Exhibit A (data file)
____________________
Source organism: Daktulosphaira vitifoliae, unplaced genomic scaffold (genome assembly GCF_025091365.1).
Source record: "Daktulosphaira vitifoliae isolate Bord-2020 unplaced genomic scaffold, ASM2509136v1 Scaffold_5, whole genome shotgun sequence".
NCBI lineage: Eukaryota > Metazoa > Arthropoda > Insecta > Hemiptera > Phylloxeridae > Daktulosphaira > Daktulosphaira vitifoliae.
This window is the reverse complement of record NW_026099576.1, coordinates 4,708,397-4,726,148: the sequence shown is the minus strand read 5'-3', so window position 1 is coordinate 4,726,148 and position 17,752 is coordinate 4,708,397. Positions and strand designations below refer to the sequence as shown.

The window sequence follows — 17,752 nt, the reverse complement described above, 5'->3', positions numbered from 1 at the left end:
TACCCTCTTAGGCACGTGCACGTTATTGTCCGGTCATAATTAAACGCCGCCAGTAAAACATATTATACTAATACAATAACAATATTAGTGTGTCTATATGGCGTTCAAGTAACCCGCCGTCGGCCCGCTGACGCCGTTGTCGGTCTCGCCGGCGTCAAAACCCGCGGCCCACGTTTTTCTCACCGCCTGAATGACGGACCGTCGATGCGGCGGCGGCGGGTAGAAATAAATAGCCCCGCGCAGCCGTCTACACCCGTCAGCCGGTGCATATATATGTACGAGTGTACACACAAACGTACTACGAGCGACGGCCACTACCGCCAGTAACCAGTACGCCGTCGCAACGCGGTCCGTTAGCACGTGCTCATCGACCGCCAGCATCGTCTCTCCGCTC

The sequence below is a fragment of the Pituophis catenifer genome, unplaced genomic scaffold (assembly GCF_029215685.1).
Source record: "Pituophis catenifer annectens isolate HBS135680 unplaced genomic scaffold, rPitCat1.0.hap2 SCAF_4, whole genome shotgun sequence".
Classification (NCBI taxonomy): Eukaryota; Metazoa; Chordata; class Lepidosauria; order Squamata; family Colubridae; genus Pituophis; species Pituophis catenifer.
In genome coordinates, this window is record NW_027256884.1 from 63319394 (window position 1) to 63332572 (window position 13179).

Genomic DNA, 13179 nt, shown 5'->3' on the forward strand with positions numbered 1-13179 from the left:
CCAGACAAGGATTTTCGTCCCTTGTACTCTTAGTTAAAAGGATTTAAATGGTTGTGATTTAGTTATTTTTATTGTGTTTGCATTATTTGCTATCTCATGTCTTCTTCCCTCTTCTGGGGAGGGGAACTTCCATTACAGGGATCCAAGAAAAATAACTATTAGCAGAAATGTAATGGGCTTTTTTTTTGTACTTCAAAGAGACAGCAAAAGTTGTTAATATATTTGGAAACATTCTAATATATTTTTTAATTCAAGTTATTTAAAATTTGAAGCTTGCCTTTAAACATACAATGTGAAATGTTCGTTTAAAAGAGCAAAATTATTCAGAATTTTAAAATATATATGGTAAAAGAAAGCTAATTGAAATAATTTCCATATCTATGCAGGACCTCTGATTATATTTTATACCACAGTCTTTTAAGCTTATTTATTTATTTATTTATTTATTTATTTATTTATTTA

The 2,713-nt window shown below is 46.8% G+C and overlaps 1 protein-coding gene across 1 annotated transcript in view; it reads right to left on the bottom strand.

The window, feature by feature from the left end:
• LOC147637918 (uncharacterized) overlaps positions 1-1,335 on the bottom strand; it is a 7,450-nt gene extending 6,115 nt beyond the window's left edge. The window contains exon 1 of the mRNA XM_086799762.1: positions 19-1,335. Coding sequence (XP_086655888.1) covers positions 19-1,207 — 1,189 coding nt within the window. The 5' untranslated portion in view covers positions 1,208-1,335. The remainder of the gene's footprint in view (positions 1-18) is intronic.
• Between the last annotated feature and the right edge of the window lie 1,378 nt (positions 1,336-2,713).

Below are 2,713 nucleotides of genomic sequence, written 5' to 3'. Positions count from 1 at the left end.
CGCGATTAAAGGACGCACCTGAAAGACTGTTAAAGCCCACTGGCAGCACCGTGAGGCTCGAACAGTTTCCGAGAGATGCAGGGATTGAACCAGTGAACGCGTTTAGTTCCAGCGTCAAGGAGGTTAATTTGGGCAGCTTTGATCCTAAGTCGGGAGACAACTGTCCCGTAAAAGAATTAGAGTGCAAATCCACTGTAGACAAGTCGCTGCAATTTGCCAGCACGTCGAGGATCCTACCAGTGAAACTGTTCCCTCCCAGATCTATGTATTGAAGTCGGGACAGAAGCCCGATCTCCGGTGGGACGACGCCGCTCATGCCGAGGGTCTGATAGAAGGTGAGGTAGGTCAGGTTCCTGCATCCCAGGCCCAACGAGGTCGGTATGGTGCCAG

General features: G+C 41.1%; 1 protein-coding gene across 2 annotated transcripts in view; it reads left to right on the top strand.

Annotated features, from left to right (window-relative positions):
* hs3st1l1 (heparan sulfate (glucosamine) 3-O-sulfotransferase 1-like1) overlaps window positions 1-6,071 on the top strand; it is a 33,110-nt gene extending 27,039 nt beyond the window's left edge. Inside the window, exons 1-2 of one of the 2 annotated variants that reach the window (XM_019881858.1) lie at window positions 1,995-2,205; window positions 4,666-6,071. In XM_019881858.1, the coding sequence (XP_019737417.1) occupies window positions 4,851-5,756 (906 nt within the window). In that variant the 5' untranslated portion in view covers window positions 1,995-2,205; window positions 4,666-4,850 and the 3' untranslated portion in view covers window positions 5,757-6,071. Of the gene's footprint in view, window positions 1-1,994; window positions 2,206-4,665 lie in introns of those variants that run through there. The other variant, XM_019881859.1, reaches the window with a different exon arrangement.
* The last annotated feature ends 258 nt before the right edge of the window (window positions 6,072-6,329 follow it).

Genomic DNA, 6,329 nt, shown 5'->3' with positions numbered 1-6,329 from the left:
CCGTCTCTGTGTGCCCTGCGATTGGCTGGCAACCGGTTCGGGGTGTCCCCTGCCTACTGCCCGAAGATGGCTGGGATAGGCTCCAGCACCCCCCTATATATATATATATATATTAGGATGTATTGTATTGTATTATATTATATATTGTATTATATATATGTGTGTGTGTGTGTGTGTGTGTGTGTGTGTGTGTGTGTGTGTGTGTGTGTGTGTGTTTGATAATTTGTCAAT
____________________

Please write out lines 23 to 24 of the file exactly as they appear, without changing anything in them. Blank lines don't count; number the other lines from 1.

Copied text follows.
Genomic DNA, 6,329 nt, shown 5'->3' with positions numbered 1-6,329 from the left:
CCGTCTCTGTGTGCCCTGCGATTGGCTGGCAACCGGTTCGGGGTGTCCCCTGCCTACTGCCCGAAGATGGCTGGGATAGGCTCCAGCACCCCCCTATATATATATATATATATTAGGATGTATTGTATTGTATTATATTATATATTGTATTATATATATGTGTGTGTGTGTGTGTGTGTGTGTGTGTGTGTGTGTGTGTGTGTGTGTGTGTGTGTTTGATAATTTGTCAAT